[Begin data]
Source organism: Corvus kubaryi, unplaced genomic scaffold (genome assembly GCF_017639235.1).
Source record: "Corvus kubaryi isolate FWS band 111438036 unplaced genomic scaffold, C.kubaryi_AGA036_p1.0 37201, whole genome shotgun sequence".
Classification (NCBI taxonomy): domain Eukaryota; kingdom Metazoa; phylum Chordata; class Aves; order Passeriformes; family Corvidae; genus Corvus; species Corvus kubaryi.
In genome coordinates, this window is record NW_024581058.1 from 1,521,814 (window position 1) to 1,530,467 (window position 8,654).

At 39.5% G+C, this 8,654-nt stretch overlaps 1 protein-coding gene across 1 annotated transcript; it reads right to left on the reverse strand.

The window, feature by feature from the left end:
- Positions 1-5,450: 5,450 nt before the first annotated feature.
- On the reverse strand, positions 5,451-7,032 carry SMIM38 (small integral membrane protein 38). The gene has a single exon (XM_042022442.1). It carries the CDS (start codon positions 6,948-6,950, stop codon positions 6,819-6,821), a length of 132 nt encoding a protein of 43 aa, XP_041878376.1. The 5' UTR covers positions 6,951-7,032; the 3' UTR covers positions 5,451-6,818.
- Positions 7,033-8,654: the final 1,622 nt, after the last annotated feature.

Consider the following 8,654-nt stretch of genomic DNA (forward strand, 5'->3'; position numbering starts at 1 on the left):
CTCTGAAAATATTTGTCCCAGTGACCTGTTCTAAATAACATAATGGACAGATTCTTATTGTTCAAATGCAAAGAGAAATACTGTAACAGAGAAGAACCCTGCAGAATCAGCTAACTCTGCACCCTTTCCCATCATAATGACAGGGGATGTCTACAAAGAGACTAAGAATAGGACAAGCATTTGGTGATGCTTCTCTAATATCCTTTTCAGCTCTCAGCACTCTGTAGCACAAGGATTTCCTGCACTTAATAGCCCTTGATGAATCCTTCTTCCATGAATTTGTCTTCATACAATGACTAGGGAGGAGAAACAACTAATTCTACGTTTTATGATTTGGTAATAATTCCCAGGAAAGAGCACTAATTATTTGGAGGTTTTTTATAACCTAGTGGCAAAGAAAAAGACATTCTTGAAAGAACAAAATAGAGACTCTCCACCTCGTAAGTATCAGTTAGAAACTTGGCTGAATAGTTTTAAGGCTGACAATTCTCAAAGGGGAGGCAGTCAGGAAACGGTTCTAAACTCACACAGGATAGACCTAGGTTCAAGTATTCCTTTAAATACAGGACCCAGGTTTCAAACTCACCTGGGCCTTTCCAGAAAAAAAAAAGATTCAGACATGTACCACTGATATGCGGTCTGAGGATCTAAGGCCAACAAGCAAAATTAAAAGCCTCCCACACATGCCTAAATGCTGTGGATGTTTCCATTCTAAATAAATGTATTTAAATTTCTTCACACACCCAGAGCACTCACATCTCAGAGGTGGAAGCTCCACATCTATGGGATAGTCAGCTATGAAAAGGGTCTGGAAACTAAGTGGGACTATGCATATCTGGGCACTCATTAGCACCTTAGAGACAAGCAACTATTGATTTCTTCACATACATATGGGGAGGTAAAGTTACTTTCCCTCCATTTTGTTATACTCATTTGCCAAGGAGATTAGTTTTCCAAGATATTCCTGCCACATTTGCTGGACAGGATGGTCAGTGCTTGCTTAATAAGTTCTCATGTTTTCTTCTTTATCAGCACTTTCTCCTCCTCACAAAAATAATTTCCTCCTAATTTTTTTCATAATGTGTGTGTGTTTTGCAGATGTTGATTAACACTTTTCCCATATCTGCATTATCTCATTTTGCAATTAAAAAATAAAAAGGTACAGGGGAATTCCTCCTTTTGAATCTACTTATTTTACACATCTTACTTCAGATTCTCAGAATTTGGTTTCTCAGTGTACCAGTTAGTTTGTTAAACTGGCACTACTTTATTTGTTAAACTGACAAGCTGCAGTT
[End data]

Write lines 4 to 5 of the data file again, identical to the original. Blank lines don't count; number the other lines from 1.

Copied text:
In genome coordinates, this window is record NW_024581058.1 from 1,521,814 (window position 1) to 1,530,467 (window position 8,654).

At 39.5% G+C, this 8,654-nt stretch overlaps 1 protein-coding gene across 1 annotated transcript; it reads right to left on the reverse strand.